C4.5 is an algorithm of machine learning is used to from training data a decision tree to generate, with the records classified can be. It was developed by Ross Quinlan as an extension of the ID3 algorithm.
Basically, this algorithm behaves similarly to the CART algorithm. The main difference is that with C4.5 no binary division has to be made, but any number of branches can be incorporated. The tree is getting wider. It is usually less deep than the corresponding CART tree. Instead, after the first classification, the subsequent splits become less significant.
Another difference can be seen in so-called pruning , when pruning the tree. CART creates some subtrees and tests them with new, previously unclassified data. C4.5, on the other hand, cuts the tree without considering the given database.
C4.5 generates a decision tree from training data with which future instances that were not included in the training data can be classified. Similar to the ID3 algorithm, the calculation of the entropy is used to determine the sequence of the decision nodes in their distance from the root node within the decision tree to be generated.
The training data is a lot , consisting of the known training examples. Each training example is that amount p + 1-dimensional vector of the to-learn characteristics (instance) and the to-learn target classification : . When creating the top node in the decision tree, C4.5 looks for the first decision feature. To determine this, C4.5 compares for each feature the efficiency with which the training data set would be divided among this feature and decides on the best one. The criterion is the highest gain in information that can be achieved by the feature ( Kullback-Leibler divergence ). The training data are then divided into subsets according to their values of the selected feature, for each of which a branch is created below the root node. The algorithm is continued recursively in that the previous sequence is applied again for each of these branches while restricting the subset of the training data assigned to this branch. If it is not possible to gain information on a branch by further subdividing the training data, a sheet with the remaining target classification is created on this branch. The highest possible maximum degree of the tree is thus .
Sarah goes sailing some days, not other days. Whether she goes sailing on a certain day depends primarily on the following characteristics: weather conditions (sunny / overcast / rainy); Temperature; Humidity; Wind strength (light / strong). On 14 random days, this data was recorded together with the information whether Sarah is going sailing:
|weather condition||Temperature in ° C||Humidity in%||Wind force||Sarah goes sailing|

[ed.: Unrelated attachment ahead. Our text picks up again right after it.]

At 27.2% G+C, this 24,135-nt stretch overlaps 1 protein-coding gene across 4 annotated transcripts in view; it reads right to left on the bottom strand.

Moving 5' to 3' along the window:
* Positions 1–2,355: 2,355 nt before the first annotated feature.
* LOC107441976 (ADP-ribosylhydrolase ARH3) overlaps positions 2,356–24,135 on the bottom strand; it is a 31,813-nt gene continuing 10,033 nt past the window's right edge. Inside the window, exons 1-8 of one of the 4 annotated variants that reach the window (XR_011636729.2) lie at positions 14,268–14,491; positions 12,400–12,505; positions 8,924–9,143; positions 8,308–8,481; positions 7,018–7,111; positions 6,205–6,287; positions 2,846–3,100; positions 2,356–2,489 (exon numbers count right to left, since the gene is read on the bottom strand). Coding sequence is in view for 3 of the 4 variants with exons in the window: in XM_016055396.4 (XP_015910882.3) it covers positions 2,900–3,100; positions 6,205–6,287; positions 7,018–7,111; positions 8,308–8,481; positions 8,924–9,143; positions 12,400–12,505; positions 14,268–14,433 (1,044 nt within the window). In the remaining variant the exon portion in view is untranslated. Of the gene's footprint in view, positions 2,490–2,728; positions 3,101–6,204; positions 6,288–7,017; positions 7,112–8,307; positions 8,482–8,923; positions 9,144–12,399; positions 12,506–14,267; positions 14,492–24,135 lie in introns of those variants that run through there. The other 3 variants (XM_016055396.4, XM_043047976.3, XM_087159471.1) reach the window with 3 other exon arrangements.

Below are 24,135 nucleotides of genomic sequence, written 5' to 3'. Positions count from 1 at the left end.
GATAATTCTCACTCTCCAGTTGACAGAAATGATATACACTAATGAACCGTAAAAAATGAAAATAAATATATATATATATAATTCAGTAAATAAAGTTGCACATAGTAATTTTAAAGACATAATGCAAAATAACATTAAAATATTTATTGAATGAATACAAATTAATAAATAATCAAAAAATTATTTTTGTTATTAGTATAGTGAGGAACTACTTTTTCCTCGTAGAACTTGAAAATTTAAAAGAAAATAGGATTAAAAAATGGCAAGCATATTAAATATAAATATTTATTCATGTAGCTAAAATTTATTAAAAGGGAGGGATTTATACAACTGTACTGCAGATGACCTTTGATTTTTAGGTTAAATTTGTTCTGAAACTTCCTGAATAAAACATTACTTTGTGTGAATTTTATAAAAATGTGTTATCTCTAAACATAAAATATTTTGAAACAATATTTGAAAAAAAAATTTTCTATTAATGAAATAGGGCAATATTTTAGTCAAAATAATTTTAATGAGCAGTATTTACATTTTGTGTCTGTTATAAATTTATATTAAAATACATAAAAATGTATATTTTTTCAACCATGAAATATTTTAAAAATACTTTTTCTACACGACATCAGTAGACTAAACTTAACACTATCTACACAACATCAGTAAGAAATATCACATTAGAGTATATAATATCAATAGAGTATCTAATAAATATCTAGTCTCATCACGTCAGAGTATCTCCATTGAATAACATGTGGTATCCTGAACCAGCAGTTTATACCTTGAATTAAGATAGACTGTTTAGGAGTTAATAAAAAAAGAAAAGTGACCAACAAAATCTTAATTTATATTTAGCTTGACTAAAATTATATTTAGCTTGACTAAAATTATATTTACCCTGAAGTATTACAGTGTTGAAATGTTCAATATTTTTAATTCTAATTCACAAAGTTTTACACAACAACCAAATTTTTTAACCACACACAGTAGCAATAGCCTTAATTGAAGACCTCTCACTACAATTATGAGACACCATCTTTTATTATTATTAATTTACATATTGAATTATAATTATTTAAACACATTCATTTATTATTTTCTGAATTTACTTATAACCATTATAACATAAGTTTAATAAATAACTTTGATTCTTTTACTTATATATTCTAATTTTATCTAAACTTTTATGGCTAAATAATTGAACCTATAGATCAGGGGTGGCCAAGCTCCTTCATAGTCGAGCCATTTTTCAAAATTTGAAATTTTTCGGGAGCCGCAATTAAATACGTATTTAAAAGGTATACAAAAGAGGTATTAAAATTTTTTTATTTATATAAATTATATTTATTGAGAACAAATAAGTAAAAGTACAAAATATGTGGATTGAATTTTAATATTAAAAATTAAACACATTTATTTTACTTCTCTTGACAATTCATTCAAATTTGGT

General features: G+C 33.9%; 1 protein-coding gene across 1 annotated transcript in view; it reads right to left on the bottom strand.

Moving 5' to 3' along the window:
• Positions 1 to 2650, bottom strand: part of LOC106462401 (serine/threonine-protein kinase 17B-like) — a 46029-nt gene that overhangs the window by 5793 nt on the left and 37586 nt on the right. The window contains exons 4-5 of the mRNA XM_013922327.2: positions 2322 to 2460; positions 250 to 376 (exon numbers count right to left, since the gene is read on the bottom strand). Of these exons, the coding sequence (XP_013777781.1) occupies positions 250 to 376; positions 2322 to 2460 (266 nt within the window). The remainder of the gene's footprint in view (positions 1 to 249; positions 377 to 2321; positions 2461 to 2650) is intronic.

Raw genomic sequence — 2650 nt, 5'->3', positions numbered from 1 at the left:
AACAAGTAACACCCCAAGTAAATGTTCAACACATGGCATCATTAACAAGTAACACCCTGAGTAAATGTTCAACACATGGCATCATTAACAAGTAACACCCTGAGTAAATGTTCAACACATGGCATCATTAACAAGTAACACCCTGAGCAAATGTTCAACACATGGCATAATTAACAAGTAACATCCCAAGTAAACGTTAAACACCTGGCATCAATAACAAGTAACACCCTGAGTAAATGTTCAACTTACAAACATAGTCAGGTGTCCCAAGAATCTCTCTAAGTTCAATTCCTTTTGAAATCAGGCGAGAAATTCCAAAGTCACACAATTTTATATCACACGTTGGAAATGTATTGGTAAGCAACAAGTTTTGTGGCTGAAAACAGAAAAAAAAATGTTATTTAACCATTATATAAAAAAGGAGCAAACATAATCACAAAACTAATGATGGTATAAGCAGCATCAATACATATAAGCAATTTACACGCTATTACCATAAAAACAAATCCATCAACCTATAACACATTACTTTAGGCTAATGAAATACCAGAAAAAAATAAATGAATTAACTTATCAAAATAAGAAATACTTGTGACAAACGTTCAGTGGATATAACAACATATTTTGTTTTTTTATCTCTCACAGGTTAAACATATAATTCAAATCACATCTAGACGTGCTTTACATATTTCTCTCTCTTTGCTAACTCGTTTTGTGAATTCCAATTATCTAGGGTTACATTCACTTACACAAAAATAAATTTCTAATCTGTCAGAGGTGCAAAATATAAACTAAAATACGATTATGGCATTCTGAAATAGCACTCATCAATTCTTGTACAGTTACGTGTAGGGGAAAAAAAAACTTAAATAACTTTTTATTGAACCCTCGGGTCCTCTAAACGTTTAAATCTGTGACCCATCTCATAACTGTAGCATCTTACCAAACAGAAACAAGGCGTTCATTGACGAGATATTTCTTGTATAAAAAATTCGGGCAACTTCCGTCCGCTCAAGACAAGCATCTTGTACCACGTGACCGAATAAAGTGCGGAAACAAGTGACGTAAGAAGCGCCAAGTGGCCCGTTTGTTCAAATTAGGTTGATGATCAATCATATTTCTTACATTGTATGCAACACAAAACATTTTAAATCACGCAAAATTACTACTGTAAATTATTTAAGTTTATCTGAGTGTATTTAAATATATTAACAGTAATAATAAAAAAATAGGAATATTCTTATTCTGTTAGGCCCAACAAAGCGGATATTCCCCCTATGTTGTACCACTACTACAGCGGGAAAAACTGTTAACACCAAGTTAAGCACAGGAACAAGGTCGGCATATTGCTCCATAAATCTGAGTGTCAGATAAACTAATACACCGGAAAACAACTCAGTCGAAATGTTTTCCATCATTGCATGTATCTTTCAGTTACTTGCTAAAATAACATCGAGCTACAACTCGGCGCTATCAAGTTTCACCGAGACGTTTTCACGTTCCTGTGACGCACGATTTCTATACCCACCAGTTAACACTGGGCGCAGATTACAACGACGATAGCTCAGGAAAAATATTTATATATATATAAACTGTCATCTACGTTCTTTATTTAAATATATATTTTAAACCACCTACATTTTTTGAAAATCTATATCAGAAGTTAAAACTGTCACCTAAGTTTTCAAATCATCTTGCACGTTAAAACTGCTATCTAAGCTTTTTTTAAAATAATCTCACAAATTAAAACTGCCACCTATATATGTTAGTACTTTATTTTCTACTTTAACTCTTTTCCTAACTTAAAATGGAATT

Machine learning is to be used to uncover the connection between the four day-related characteristics and the statement whether Sarah goes sailing. Once you have determined this relationship, you can determine whether Sarah is going sailing for any other day if you know the weather data. C4.5 generates the decision tree shown from the training data given in the table. The numbers in brackets indicate the number of training records that correspond to this path.
Improvements over ID3
As an extension of the ID3 algorithm, C4.5 offers some improvements:
- Applicability to both discrete and continuous attributes - if the data records contain, for example, a real variable as one of the characteristics, the characteristic values are classified in discrete intervals.
- Applicability to training data with missing attribute values - Using C4.5, unavailable characteristic values can be marked as unknown (?). Unknown values are simply ignored when calculating the information gain.
- Possible cost weighting of the attributes - Characteristics that are laborious to determine can be assigned a higher cost weighting. Features with high cost weightings tend to be arranged further down in the decision tree as branches, so that this feature has to be determined for fewer classifications. For example, the use of C4.5 for diagnosing diseases could be adapted using the database of symptoms and medical examination values in such a way that cost-intensive examinations are more likely to be avoided and, if possible, are only used in cases of doubt between several possible diagnoses.
- Pruning of the decision tree after it has been created - In order to reduce the number of possible result classes of the classification, C4.5 cuts off long branches. This also prevents overfitting to the training data.
- Tom M. Mitchell: Machine Learning, 1997
- Quinlan, JR C4.5: Programs for Machine Learning. Morgan Kaufmann Publishers, 1993.